Kansas Snapshots by Gloria Freeland - March 19, 2021


No sour Kraut here!

Did you hear the one about the dentist and his beautiful new assistant?

They worked so closely together it eventually led to other things and soon the assistant found she was, as they used to say, "in a family way." Knowing his wife was suspicious, the dentist suggested she take a trip to a far-off place and he would pay for her care. She decided Germany sounded interesting, so the dentist told his wife the young woman had decided to spend time abroad.

Months passed and then one day he received a phone call at home from his lover. He was mortified his wife might overhear and emphasized the need to be especially careful.

More time passed until when he arrived home one day, his wife told him they had received a postcard from Germany. "What did it say?" he asked with great trepidation.

"Well it had the strangest message," his wife replied. "All it said was, 'sauerkraut, sauerkraut, sauerkraut: two with wieners and one without!'"

The news of triplets may have killed any enjoyment the dentist had for the fermented vegetable, but it made me laugh the first time husband Art told it to me. It still makes me smile when he references it, which he did Saturday when he made pork and sauerkraut for supper.

I had sauerkraut before I met Art, but it was low on my echelon of food choices - probably because it was served with tepid hot dogs at our school lunches. But his version has definitely bumped it to my upper tier of meal options.

While Art's last name arises from his one-eighth Welsh heritage, his mother was 100 percent German, so the fact that Donna made pork and sauerkraut may well seem fitting. But the recipe she handed down to Art didn't come from her mother, but from her sister Ione.

In the late 1930s, Ione was handling the cosmetics counter in a Ford Hopkins drugstore in Green Bay, Wisconsin. Being from out of town, she quickly became friends with another employee, who was from Upper Michigan. The store was near the Packers' headquarters, and players often came into the store to eat at the grill. Bernice eventually married Pete Tinsley, one of the guards on the team, and Ione was a witness at their wedding. The three spent much time together, and it was Bernice who introduced Ione to her version of the dish Art makes today. I referenced this in my Aug. 30, 2013 column, "Cabbage with a connection."

It would be reasonable to assume Bernice's background was German. That assumption arises because we Americans associate sauerkraut with Germany. While the average American consumes 1.5 pounds of the vegetable per year, Germans eat about 2.6 pounds. Although the Germans outdo us, the French chow down about twice what the Germans do. Bernice's family traces its roots back to the French Canadians.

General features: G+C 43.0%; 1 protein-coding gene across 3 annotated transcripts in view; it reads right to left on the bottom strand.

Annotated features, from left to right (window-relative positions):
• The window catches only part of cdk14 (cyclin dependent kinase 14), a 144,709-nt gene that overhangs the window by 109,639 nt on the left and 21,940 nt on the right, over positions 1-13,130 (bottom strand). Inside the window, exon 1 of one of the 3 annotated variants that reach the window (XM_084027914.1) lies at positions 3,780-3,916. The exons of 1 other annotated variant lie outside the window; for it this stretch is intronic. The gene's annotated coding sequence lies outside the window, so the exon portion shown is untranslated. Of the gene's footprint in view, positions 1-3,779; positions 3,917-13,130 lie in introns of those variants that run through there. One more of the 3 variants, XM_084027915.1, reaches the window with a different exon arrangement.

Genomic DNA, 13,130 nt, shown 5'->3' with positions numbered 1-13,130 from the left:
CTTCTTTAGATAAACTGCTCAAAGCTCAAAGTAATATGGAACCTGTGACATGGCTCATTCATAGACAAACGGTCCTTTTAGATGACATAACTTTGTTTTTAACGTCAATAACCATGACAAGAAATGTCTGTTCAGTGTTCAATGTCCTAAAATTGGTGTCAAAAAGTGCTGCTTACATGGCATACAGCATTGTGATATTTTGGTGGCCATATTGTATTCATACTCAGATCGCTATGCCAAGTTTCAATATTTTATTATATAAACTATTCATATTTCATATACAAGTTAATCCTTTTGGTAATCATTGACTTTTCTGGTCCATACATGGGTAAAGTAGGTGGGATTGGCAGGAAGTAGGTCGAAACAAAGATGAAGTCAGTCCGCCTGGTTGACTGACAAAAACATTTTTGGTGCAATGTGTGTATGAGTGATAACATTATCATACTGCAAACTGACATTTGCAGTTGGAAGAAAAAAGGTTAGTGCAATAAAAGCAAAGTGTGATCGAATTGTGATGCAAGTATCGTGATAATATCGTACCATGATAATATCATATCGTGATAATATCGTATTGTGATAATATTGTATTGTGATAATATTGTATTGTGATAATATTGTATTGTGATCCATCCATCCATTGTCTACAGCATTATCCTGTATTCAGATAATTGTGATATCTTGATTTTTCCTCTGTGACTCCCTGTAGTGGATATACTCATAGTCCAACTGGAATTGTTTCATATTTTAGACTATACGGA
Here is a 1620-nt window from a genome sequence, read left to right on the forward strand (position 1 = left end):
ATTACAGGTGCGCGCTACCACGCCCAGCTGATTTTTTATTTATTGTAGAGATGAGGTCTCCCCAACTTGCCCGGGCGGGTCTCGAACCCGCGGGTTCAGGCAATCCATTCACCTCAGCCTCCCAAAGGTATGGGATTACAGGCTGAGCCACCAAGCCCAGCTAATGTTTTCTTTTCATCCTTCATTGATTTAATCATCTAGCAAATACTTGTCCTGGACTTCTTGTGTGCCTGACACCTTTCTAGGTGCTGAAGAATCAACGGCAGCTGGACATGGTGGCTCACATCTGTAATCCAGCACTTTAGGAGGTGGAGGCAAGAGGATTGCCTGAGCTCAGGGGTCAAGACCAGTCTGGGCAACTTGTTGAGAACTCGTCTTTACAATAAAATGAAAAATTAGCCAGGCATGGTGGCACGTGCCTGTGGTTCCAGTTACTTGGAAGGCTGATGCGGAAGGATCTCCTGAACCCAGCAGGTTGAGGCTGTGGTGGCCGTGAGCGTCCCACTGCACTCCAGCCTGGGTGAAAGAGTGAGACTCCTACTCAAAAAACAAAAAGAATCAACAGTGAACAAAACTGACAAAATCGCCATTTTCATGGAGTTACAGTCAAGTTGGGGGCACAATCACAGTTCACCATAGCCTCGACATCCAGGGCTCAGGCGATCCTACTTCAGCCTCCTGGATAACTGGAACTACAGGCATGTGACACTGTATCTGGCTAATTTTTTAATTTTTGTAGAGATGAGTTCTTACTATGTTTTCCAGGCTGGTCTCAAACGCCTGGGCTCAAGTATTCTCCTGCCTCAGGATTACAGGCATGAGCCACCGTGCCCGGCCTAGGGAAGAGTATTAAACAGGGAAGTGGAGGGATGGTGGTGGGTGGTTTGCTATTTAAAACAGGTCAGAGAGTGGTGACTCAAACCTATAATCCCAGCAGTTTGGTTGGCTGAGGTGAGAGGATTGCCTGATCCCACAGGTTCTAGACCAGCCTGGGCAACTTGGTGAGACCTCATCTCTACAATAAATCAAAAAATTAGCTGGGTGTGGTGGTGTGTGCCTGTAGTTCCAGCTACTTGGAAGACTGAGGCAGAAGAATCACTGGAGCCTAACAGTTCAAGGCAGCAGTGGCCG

In reality, this fermented delicacy can be found all over Europe. So where did it begin? It can actually be traced back to China, brought to the West by traders.

Sauerkraut may not be as popular in the U.S. as it is in Germany, but it certainly encouraged America's acceptance of another German food. While the etymology is a bit murky, Germans had long eaten a small sausage topped with sauerkraut in bread or on a bun. The small sausage was affectionately known as a "dachshund" - which literally means a badger, but loosely means a small dog. The sale of these by German vendors in New York and at the 1893 Chicago World's Fair propelled these hot "little dogs" to become today's popular hot dog, with or without sauerkraut. It's interesting to note that the other popular American term for the hot dog is "wiener," which in German literally means "from Vienna," which is also famous for its small sausages.

So what is the recipe which converted me from a take-it-or-leave-it sauerkraut consumer to a lover? Art sweetens it! He layers the bottom of an electric skillet with thinly-cut pork steaks. Then he takes a large can of sauerkraut and spreads it over the pork. Next is brown sugar - perhaps a cup in total. No one, including Art, knows the exact amount, as he just adds it until the taste of the juice is "right." Then, to finish things off, he drizzles a thin lattice-work of dark molasses over the top. That may amount to three or four tablespoons. He optionally adds the equivalent of a tablespoon or two of salt as well. Then he sets the temperature control such that it is just very gently boiling with the cover in place.

He typically lets that go on for three to four hours, adding a small amount of water if much boils away. When it is done, the sauerkraut has been transformed from a pale yellow-green to dark brown, and the pork is also dark and separates easily with the touch of a fork. Boiled or mashed potatoes are the accompaniment.

Many foods people really like activate all five of our taste sensors. The pork gives the dish the umami - savory - effect. The fermented sauerkraut provides acid that creates the bitter and sour tastes. The brown sugar, molasses and the starch in the potatoes provide the sweet taste. The salt rounds out the taste bud stimulation.

Art began his efforts at 4 in the afternoon and we sat down to eat about 8 p.m. After, I announced how much I enjoyed it. Art grinned and reported, “So I guess you are the opposite of a sour Kraut!”


(l-r) Ione, Pete and Bernice in front of the Ford Hopkins Drugstore in Green Bay in the early 1940s.



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